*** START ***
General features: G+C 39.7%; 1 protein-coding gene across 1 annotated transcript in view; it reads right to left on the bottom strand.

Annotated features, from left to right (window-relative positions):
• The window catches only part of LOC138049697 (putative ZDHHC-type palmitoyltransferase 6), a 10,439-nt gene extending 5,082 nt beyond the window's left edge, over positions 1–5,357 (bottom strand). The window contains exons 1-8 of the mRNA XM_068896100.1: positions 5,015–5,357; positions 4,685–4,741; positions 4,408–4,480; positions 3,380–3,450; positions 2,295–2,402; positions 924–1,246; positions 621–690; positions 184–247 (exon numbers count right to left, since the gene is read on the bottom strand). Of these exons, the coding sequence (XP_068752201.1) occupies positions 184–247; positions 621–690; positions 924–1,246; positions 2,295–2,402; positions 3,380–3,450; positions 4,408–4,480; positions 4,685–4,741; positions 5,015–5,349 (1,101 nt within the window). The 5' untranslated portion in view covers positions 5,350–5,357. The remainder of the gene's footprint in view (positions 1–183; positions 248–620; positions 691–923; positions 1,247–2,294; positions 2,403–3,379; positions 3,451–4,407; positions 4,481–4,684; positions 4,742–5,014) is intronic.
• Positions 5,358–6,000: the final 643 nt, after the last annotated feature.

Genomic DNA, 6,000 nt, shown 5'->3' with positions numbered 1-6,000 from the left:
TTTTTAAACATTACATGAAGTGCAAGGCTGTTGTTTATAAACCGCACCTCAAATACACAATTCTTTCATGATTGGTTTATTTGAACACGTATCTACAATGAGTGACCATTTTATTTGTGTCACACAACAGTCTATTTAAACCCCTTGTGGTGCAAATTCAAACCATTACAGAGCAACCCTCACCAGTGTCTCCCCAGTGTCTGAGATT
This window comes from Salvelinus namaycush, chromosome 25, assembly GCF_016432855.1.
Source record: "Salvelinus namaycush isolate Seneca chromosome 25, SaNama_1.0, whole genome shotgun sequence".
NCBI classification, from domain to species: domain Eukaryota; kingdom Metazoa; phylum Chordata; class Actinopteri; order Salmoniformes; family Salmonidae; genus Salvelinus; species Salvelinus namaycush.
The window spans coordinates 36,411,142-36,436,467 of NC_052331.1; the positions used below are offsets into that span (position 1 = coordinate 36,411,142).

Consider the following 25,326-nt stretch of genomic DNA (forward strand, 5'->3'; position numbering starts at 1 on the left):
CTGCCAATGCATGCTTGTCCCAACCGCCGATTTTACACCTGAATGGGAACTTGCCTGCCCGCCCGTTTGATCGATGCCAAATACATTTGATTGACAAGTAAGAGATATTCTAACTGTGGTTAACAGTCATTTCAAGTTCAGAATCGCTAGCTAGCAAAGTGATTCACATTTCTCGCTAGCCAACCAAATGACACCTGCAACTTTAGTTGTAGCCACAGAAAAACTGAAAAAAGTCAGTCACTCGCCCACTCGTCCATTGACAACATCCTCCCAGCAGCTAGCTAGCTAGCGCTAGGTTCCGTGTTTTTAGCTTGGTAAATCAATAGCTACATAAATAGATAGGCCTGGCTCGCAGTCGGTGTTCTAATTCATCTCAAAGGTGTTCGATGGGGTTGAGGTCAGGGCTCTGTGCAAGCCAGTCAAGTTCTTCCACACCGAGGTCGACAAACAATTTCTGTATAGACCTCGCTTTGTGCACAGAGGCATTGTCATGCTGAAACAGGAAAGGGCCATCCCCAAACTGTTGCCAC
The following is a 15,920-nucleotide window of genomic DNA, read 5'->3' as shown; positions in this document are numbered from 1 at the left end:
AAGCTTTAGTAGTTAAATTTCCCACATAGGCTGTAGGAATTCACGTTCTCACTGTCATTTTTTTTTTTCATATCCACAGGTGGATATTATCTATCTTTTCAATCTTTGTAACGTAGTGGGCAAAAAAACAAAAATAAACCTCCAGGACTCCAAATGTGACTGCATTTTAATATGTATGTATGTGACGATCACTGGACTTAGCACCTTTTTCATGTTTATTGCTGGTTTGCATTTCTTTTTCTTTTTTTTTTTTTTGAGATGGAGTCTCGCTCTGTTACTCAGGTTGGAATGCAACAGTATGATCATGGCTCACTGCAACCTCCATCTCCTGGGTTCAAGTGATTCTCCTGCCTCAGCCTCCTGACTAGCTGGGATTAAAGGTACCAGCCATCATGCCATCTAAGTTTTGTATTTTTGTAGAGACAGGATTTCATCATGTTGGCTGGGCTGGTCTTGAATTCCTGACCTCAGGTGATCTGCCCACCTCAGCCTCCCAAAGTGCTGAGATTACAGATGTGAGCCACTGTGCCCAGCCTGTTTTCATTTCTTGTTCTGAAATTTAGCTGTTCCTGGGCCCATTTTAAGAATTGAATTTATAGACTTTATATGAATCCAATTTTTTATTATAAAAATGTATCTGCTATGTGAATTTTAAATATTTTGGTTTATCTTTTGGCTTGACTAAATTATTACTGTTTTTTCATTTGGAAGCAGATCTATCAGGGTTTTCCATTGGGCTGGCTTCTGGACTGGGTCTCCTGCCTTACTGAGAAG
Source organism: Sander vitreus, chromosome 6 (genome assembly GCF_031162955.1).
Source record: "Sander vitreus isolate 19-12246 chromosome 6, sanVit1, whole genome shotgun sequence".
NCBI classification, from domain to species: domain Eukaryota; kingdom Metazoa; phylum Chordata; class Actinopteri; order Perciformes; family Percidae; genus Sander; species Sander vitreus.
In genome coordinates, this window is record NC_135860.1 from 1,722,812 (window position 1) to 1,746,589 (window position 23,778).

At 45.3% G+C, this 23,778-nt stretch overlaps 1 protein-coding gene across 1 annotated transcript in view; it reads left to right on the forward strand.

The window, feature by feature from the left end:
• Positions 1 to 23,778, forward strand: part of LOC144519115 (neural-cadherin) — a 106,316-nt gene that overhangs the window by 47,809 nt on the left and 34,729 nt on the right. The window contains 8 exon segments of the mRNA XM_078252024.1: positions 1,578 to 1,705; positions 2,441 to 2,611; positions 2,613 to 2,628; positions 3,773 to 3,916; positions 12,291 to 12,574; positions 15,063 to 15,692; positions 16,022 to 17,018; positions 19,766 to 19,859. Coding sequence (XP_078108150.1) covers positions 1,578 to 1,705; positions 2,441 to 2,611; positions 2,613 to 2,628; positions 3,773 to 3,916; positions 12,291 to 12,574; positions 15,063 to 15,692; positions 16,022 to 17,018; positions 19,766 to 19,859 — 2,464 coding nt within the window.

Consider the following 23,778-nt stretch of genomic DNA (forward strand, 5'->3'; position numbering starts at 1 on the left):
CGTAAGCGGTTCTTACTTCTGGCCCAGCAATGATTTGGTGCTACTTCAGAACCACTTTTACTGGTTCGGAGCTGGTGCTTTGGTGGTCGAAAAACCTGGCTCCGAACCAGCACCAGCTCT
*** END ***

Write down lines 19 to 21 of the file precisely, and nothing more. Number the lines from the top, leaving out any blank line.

At 45.3% G+C, this 23,778-nt stretch overlaps 1 protein-coding gene across 1 annotated transcript in view; it reads left to right on the forward strand.

The window, feature by feature from the left end:
• Positions 1 to 23,778, forward strand: part of LOC144519115 (neural-cadherin) — a 106,316-nt gene that overhangs the window by 47,809 nt on the left and 34,729 nt on the right. The window contains 8 exon segments of the mRNA XM_078252024.1: positions 1,578 to 1,705; positions 2,441 to 2,611; positions 2,613 to 2,628; positions 3,773 to 3,916; positions 12,291 to 12,574; positions 15,063 to 15,692; positions 16,022 to 17,018; positions 19,766 to 19,859. Coding sequence (XP_078108150.1) covers positions 1,578 to 1,705; positions 2,441 to 2,611; positions 2,613 to 2,628; positions 3,773 to 3,916; positions 12,291 to 12,574; positions 15,063 to 15,692; positions 16,022 to 17,018; positions 19,766 to 19,859 — 2,464 coding nt within the window.